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Smallest human implant could help fight blindnessMillions of Americans are living with glaucoma, one of the leading causes of blindness when left untreated. Now more surgeons are treating patients with the iStent, the smallest implantable device approved for the human body. CNET's Kara Tsuboi reports.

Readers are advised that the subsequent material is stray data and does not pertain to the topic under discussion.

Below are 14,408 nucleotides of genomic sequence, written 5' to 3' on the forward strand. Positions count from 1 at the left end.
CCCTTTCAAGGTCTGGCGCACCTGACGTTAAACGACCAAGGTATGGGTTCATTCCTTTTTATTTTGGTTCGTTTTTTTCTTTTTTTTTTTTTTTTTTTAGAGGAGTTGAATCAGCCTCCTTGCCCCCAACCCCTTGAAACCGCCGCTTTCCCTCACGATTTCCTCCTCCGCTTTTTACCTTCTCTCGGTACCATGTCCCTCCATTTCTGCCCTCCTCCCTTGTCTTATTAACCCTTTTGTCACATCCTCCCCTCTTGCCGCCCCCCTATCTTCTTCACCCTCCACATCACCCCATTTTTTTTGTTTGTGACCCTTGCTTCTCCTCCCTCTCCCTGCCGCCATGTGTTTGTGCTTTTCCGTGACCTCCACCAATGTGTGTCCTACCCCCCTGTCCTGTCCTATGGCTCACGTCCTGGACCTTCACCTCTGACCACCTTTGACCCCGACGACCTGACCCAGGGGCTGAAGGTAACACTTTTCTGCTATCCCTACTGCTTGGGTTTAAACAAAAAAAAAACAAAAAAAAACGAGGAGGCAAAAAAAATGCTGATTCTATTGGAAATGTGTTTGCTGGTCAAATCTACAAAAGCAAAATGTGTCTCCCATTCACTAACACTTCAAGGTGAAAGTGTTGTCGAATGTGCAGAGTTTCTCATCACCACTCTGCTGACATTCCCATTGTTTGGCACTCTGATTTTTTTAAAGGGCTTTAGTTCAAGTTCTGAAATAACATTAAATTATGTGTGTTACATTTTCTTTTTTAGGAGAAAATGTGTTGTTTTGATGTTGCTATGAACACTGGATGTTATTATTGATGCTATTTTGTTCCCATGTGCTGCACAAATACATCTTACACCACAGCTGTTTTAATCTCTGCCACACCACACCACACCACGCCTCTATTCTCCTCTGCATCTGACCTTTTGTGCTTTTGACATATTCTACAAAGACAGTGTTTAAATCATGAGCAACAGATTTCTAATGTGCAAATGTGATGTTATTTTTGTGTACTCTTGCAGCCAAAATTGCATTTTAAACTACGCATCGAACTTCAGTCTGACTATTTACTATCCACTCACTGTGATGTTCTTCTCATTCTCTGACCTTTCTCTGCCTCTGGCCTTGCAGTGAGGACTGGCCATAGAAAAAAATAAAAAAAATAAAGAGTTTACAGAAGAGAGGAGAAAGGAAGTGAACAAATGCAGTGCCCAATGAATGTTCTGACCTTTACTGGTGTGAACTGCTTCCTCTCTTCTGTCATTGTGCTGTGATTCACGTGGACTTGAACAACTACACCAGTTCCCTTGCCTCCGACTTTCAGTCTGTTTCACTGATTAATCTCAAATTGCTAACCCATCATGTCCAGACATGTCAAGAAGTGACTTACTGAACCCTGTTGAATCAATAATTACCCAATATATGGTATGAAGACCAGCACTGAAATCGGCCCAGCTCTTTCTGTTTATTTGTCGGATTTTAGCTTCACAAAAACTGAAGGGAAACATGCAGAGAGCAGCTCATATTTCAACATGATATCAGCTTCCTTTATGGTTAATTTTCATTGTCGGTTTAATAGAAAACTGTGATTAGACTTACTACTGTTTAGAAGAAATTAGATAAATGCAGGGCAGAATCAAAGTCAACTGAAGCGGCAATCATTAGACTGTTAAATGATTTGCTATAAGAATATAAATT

Camille Maertz has been living with glaucoma for nearly two decades. The disease itself is painless, but treating it with the traditional therapy of eye drops, sometimes a dozen or more a day, is anything but. They would either burn or turn my eyes red, and inflamed, and, and, so we keep switching. It turns out Mertz was a perfect candidate to receive an eye stint made by Glaukos, a tiny implant to release the pressure from the eye. And this can be done, you know, in conjunction with cataract surgery. The recovery time from the surgery is very quick. The eye stint is the size of a number on a penny, and acts as a release valve to improve drainage. The eye's like a kitchen sink, and in glaucoma, there's a blockage at the drain. So that the pressure in the eye can build up because the fluid has no place to go. When implanted, patients can't feel the millimeter-long device nor is it visible unless under a special microscope. It also can eliminate the need for eye drops completely. And there it is. I can see. I can drive. I can read. I haven't had any problems at all. I don't even know the stents are in there. There are a number of different stents already on the market and even more in development. So we're be, we'll be able to offer in a few years a number of these technologies and devices to our patients with early glaucoma. [LAUGH] Just so patients like Mertz can focus on enjoying their lives. In San Francisco I'm Kara Tsuboi, CNet.com. [LAUGH] For CBS News.